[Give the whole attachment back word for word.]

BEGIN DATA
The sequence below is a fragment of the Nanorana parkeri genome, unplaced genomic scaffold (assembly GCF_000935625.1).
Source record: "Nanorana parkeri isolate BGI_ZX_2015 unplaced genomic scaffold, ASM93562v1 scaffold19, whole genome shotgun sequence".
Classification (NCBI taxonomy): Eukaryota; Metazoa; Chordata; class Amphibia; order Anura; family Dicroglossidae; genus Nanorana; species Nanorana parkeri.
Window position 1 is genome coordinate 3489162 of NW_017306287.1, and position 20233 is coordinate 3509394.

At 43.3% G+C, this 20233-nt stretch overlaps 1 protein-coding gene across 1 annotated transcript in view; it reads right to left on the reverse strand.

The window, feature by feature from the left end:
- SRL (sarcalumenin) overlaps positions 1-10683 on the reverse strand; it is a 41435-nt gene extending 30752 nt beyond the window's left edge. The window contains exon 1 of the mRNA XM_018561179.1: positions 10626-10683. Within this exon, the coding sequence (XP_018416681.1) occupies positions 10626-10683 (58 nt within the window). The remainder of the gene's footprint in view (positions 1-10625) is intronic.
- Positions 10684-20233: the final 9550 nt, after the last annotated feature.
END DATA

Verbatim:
The sequence below is a fragment of the Nanorana parkeri genome, unplaced genomic scaffold (assembly GCF_000935625.1).
Source record: "Nanorana parkeri isolate BGI_ZX_2015 unplaced genomic scaffold, ASM93562v1 scaffold19, whole genome shotgun sequence".
Classification (NCBI taxonomy): Eukaryota; Metazoa; Chordata; class Amphibia; order Anura; family Dicroglossidae; genus Nanorana; species Nanorana parkeri.
Window position 1 is genome coordinate 3489162 of NW_017306287.1, and position 20233 is coordinate 3509394.

At 43.3% G+C, this 20233-nt stretch overlaps 1 protein-coding gene across 1 annotated transcript in view; it reads right to left on the reverse strand.

The window, feature by feature from the left end:
- SRL (sarcalumenin) overlaps positions 1-10683 on the reverse strand; it is a 41435-nt gene extending 30752 nt beyond the window's left edge. The window contains exon 1 of the mRNA XM_018561179.1: positions 10626-10683. Within this exon, the coding sequence (XP_018416681.1) occupies positions 10626-10683 (58 nt within the window). The remainder of the gene's footprint in view (positions 1-10625) is intronic.
- Positions 10684-20233: the final 9550 nt, after the last annotated feature.